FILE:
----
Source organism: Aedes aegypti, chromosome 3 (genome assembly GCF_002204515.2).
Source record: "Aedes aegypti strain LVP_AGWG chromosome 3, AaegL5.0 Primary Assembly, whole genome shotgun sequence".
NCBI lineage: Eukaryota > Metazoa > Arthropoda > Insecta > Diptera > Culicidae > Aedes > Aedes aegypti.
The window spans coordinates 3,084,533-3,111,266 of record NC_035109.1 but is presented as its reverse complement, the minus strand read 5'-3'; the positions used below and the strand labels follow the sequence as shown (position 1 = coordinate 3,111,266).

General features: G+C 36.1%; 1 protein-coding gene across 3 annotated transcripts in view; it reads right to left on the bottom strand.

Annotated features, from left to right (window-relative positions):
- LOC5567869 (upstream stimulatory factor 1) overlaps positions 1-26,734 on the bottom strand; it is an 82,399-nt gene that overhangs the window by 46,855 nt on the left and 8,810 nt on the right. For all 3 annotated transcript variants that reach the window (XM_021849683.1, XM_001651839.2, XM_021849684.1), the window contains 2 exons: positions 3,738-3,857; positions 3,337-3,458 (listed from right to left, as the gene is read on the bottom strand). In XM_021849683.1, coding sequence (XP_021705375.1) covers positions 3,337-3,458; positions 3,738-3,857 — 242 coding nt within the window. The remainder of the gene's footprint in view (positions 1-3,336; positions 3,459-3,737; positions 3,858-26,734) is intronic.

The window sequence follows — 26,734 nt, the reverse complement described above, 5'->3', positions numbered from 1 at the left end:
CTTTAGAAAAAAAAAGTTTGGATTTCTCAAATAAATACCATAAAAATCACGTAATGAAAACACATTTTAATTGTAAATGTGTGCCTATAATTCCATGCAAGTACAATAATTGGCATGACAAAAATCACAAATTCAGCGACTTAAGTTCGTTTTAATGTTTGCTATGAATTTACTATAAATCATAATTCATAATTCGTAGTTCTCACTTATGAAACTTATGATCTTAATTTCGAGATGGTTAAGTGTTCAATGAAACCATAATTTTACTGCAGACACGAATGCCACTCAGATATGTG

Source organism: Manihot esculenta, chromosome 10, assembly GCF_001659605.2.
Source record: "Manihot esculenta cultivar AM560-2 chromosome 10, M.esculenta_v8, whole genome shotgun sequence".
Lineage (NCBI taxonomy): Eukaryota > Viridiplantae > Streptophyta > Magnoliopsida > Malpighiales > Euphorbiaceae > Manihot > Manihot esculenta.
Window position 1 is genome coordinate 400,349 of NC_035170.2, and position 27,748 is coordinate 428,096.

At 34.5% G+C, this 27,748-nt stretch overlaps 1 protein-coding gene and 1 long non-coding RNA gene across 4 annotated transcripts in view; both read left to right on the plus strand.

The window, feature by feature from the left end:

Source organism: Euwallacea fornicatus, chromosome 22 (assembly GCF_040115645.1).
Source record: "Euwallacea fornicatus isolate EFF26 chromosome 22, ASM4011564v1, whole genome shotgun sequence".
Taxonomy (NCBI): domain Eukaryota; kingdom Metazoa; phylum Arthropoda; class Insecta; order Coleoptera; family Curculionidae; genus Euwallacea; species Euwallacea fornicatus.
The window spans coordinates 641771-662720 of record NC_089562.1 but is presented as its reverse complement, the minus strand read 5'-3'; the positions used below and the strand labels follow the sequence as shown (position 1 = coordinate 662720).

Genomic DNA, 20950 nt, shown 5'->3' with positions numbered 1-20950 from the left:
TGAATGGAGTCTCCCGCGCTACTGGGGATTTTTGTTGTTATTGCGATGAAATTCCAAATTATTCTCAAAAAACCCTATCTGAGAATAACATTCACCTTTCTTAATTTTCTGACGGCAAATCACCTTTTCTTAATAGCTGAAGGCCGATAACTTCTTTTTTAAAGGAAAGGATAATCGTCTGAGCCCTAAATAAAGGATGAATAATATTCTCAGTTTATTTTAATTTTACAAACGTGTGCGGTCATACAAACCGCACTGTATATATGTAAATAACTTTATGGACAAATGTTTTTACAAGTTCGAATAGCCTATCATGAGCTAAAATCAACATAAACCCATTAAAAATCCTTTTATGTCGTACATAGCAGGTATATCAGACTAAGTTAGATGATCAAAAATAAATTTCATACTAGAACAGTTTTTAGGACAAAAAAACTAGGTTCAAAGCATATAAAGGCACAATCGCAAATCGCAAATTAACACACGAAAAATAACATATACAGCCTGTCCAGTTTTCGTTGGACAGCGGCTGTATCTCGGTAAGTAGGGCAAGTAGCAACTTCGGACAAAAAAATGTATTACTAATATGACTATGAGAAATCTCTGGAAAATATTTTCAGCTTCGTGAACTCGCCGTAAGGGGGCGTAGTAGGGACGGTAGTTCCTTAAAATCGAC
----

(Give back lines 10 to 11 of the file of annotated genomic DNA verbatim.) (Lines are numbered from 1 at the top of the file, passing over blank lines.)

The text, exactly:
Source organism: Manihot esculenta, chromosome 10, assembly GCF_001659605.2.
Source record: "Manihot esculenta cultivar AM560-2 chromosome 10, M.esculenta_v8, whole genome shotgun sequence".